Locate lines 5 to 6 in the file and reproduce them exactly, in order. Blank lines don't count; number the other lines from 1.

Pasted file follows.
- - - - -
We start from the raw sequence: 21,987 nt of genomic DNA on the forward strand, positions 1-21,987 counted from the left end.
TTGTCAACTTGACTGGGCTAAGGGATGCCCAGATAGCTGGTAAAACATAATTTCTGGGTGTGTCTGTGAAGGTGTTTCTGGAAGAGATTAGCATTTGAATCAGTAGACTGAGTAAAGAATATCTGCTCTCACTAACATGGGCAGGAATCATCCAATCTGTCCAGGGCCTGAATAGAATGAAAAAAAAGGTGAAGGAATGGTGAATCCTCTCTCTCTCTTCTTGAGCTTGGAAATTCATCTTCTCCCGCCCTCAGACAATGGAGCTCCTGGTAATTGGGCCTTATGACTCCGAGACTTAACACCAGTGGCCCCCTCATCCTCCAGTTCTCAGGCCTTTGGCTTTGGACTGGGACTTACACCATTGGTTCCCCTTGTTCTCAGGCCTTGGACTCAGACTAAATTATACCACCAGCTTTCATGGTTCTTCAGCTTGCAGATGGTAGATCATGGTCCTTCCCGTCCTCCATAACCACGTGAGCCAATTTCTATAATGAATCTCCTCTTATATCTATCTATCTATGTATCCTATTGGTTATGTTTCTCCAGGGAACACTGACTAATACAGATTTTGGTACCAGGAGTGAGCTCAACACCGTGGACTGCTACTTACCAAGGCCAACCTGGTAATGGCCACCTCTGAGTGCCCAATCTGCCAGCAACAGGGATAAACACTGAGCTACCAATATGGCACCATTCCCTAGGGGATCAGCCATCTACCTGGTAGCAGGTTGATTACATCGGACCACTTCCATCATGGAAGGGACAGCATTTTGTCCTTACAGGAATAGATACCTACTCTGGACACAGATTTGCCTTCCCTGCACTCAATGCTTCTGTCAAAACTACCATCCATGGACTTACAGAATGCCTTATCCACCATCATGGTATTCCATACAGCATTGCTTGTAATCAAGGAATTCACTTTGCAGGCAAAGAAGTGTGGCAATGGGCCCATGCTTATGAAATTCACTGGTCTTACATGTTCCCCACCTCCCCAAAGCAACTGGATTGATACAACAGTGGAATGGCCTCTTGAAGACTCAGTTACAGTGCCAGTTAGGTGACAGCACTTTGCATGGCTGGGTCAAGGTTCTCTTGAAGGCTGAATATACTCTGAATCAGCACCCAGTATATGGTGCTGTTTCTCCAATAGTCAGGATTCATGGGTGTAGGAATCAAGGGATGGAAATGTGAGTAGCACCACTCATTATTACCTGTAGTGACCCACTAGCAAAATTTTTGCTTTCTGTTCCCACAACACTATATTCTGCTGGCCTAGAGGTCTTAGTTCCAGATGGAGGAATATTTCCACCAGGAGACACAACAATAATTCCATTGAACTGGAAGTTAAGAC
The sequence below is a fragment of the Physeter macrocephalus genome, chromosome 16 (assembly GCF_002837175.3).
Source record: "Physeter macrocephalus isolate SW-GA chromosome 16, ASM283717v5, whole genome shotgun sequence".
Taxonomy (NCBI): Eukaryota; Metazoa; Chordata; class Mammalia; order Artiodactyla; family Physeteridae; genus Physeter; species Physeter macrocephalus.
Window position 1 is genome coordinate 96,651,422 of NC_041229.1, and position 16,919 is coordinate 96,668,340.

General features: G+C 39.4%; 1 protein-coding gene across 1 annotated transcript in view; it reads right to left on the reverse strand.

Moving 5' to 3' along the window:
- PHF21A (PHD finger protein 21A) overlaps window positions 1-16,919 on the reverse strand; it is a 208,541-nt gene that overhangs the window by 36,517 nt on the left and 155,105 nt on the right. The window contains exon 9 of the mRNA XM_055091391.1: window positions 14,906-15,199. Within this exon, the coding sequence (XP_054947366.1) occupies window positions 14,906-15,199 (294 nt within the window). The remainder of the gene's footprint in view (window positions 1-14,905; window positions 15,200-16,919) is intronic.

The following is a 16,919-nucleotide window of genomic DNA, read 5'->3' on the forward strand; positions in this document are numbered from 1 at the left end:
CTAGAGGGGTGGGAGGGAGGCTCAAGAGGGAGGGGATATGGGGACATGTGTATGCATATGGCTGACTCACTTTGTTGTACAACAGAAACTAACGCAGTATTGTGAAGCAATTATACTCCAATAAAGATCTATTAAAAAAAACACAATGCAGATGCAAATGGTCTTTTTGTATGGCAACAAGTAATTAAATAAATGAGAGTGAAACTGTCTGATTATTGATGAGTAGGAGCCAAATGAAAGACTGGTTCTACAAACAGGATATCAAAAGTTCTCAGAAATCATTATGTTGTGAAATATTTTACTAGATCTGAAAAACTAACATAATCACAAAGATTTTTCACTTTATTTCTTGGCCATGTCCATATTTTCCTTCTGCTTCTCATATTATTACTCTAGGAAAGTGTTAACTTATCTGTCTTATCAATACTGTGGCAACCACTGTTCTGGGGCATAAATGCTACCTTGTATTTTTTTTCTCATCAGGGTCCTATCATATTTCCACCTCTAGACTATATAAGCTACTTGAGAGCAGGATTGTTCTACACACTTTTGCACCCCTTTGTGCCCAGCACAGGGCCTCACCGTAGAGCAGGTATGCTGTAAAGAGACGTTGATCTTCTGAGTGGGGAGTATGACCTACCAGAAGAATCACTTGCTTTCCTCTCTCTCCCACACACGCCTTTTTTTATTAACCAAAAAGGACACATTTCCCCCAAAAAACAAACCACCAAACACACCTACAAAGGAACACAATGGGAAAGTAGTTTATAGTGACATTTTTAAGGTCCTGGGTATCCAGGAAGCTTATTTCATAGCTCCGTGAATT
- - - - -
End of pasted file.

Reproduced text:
Taxonomy (NCBI): Eukaryota; Metazoa; Chordata; class Mammalia; order Artiodactyla; family Physeteridae; genus Physeter; species Physeter macrocephalus.
Window position 1 is genome coordinate 96,651,422 of NC_041229.1, and position 16,919 is coordinate 96,668,340.